What is Oolong tea?
The key difference between oolong tea and other types of tea is the “Fermentation Level”. Oolong tea is the “semi-fermented tea” while black tea is full-fermented and green tea is unfermented. The degree of fermentation indirectly affects the caffeine level but has the direct role of changing the taste of tea.
What is tea in general?
Black tea, green tea, oolong tea, white tea, and Pu-erh tea, these are the main types of tea. But do you know they all come from the same tea plant – Camellia sinensis. It’s an evergreen bush or small tree (not for Pu-erh tea) that are mainly grown between the latitude from about 42° North to 33° South. It can be roughly classified by its size of the leaf and the height of the tea plant.
Most of the tea plants are grown in China, India, and Japan. Just to mention, Taiwan is the mecca for oolong tea lovers around the world. I’ve met a few westerners traveling to Taiwan just for tea.
Oolong Tea Flavor and Cultivar
But why the flavor is different in oolong? First is the processing method. The second is the cultivar. Here we only focus on cultivar. There are hundreds, even thousands, of tea cultivars in the world. Like the well-known green tea “Matcha”, it could mean the blends of different types of Japanese tea cultivar. So for some tea nerds, they would go for the cultivar they like, but the type of tea.
Another example, “oolong tea”. It could mean any type of tea cultivars, single or blended. Here we are introducing the main tea cultivars in Taiwan that we call the aroma of the cultivars.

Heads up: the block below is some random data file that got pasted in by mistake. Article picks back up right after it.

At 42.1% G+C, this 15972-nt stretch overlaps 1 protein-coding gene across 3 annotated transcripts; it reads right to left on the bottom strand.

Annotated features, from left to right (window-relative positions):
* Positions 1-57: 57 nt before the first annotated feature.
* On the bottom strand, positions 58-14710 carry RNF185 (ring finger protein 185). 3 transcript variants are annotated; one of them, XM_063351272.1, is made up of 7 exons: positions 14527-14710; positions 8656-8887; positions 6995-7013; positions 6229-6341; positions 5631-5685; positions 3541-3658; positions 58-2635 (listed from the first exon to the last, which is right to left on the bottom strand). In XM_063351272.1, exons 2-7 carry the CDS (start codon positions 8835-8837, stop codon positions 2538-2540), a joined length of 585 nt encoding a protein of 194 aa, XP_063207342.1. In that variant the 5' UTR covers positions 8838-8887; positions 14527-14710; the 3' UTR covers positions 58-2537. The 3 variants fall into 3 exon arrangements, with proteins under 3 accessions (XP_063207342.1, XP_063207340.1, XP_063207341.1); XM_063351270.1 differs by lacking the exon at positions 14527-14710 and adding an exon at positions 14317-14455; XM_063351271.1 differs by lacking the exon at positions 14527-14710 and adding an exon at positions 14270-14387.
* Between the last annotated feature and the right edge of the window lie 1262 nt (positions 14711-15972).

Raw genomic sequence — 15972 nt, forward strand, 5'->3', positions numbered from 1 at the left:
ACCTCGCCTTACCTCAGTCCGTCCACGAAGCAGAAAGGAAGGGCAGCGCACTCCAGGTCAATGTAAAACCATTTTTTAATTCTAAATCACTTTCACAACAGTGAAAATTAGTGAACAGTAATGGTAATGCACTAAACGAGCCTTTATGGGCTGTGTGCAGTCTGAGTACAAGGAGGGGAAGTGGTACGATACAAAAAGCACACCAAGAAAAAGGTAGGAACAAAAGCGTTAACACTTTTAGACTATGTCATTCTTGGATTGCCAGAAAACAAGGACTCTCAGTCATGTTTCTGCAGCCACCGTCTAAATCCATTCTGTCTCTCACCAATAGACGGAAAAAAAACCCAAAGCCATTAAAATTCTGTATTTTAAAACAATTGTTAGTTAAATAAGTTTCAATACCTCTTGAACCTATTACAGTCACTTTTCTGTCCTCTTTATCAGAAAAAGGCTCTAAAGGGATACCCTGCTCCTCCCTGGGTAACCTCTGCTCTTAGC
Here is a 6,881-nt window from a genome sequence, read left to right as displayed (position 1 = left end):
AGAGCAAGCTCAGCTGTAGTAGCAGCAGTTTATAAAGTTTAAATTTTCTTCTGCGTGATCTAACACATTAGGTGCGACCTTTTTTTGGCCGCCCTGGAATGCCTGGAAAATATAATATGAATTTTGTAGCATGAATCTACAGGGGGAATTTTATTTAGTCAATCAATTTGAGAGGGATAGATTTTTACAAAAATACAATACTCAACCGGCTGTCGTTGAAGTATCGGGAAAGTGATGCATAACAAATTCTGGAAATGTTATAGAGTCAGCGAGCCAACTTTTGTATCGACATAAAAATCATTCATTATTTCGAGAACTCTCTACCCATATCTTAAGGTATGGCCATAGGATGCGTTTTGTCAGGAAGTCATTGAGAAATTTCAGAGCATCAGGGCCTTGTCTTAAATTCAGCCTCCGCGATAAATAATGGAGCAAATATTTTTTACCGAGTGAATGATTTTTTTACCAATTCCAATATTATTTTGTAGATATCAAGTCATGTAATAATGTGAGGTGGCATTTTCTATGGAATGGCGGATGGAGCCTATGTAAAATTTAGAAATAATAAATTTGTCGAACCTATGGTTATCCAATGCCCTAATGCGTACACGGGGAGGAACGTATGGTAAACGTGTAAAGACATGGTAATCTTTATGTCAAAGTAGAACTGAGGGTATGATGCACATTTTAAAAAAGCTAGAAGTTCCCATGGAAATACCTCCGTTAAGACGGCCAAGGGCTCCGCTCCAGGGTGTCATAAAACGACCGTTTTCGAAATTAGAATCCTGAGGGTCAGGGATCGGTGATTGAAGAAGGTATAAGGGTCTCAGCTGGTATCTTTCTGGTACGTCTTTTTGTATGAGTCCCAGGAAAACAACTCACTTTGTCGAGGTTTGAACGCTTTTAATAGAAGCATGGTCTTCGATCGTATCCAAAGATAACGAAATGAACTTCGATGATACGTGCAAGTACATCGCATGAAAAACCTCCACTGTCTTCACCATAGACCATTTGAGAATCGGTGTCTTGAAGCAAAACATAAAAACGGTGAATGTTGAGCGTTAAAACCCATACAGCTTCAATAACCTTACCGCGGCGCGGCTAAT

#1 Jin-Xuan (a.k.a. milky oolong)
As a Taiwanese, I would say Jin-Xuan represents the spirit of Taiwan, where it originates from. You can see this popular tea cultivar in every tea garden from low altitude to high mountains. The characteristic of this tea is clear- milk and clear floral note with the creamy mouthfeel*. It is “the aroma of the cultivar”. For experienced tea drinkers, they can tell this special note by smelling it. This tea is very popular among female tea drinkers.
*Note: This is a comparative description which doesn’t mean you can smell or taste the scent of “milk”. (Even though you can find many fake milk oolong with overpowered scent in the market)
#2 Qingxin Oolong
This is another popular cultivar that you can find in high mountain tea regions. The robust foundation of this tea makes it easier to grow and process. It is also the common tea cultivar for making high-value oolong. For example, DaYuLing oolong, FuShoShan oolong and Oriental beauty.
#3 Ruby 18 (Tai-Cha 18)
This tea was one of the most successful experiments after in Taiwanese tea history which took 50 years for its debut. It is the hybrid between a wild-grown indigenous cultivar and a Burmese Assamica (a.k.a. Myanmar bigleaf Assam). You can find this cultivar in Nantou, especially in the area of Sun Moon Lake (the most expensive and highest quality). The taste of ruby 18 is very clear- the basic tone of mint and cinnamon which makes it the best tea to enjoy in the summertime.
We only introduce some of our favorites for now. See you soon.
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